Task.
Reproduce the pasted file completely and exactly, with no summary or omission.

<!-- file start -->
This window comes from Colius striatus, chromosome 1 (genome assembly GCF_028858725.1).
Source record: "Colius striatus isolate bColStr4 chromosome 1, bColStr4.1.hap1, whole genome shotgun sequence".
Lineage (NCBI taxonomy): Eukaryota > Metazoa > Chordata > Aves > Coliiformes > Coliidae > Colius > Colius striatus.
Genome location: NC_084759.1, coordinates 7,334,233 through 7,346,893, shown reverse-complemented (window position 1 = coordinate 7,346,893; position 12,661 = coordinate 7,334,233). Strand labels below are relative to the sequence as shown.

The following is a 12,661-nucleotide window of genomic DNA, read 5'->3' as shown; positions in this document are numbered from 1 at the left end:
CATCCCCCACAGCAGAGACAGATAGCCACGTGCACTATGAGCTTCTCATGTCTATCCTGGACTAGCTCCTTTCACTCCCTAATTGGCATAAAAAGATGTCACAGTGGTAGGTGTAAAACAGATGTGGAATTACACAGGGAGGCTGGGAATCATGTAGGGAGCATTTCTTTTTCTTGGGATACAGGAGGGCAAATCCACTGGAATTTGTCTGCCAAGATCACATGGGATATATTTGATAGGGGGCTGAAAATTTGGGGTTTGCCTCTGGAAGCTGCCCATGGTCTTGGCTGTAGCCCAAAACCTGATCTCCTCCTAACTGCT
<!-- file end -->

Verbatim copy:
This window comes from Colius striatus, chromosome 1 (genome assembly GCF_028858725.1).
Source record: "Colius striatus isolate bColStr4 chromosome 1, bColStr4.1.hap1, whole genome shotgun sequence".
Lineage (NCBI taxonomy): Eukaryota > Metazoa > Chordata > Aves > Coliiformes > Coliidae > Colius > Colius striatus.
Genome location: NC_084759.1, coordinates 7,334,233 through 7,346,893, shown reverse-complemented (window position 1 = coordinate 7,346,893; position 12,661 = coordinate 7,334,233). Strand labels below are relative to the sequence as shown.

The following is a 12,661-nucleotide window of genomic DNA, read 5'->3' as shown; positions in this document are numbered from 1 at the left end:
CATCCCCCACAGCAGAGACAGATAGCCACGTGCACTATGAGCTTCTCATGTCTATCCTGGACTAGCTCCTTTCACTCCCTAATTGGCATAAAAAGATGTCACAGTGGTAGGTGTAAAACAGATGTGGAATTACACAGGGAGGCTGGGAATCATGTAGGGAGCATTTCTTTTTCTTGGGATACAGGAGGGCAAATCCACTGGAATTTGTCTGCCAAGATCACATGGGATATATTTGATAGGGGGCTGAAAATTTGGGGTTTGCCTCTGGAAGCTGCCCATGGTCTTGGCTGTAGCCCAAAACCTGATCTCCTCCTAACTGCT